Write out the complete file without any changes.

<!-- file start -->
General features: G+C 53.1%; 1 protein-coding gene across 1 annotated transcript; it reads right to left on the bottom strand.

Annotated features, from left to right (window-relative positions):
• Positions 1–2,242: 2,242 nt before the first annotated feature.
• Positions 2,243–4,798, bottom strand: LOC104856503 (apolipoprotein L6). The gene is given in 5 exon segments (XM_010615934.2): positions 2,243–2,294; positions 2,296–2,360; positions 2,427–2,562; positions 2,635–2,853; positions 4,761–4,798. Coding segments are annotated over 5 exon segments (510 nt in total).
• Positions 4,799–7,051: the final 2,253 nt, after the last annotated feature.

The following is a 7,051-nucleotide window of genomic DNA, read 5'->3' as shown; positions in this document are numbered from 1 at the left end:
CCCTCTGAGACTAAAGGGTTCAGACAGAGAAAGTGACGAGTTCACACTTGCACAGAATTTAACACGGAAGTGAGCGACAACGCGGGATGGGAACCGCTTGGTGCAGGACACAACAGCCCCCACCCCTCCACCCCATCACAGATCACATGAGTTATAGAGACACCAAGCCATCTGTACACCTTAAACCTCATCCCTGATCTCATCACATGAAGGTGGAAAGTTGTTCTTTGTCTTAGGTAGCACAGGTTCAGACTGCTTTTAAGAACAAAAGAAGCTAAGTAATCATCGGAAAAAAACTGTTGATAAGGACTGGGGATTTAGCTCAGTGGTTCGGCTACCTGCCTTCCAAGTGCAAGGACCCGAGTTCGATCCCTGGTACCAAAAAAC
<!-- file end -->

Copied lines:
General features: G+C 53.1%; 1 protein-coding gene across 1 annotated transcript; it reads right to left on the bottom strand.

Annotated features, from left to right (window-relative positions):
• Positions 1–2,242: 2,242 nt before the first annotated feature.
• Positions 2,243–4,798, bottom strand: LOC104856503 (apolipoprotein L6). The gene is given in 5 exon segments (XM_010615934.2): positions 2,243–2,294; positions 2,296–2,360; positions 2,427–2,562; positions 2,635–2,853; positions 4,761–4,798. Coding segments are annotated over 5 exon segments (510 nt in total).
• Positions 4,799–7,051: the final 2,253 nt, after the last annotated feature.

The following is a 7,051-nucleotide window of genomic DNA, read 5'->3' as shown; positions in this document are numbered from 1 at the left end:
CCCTCTGAGACTAAAGGGTTCAGACAGAGAAAGTGACGAGTTCACACTTGCACAGAATTTAACACGGAAGTGAGCGACAACGCGGGATGGGAACCGCTTGGTGCAGGACACAACAGCCCCCACCCCTCCACCCCATCACAGATCACATGAGTTATAGAGACACCAAGCCATCTGTACACCTTAAACCTCATCCCTGATCTCATCACATGAAGGTGGAAAGTTGTTCTTTGTCTTAGGTAGCACAGGTTCAGACTGCTTTTAAGAACAAAAGAAGCTAAGTAATCATCGGAAAAAAACTGTTGATAAGGACTGGGGATTTAGCTCAGTGGTTCGGCTACCTGCCTTCCAAGTGCAAGGACCCGAGTTCGATCCCTGGTACCAAAAAAC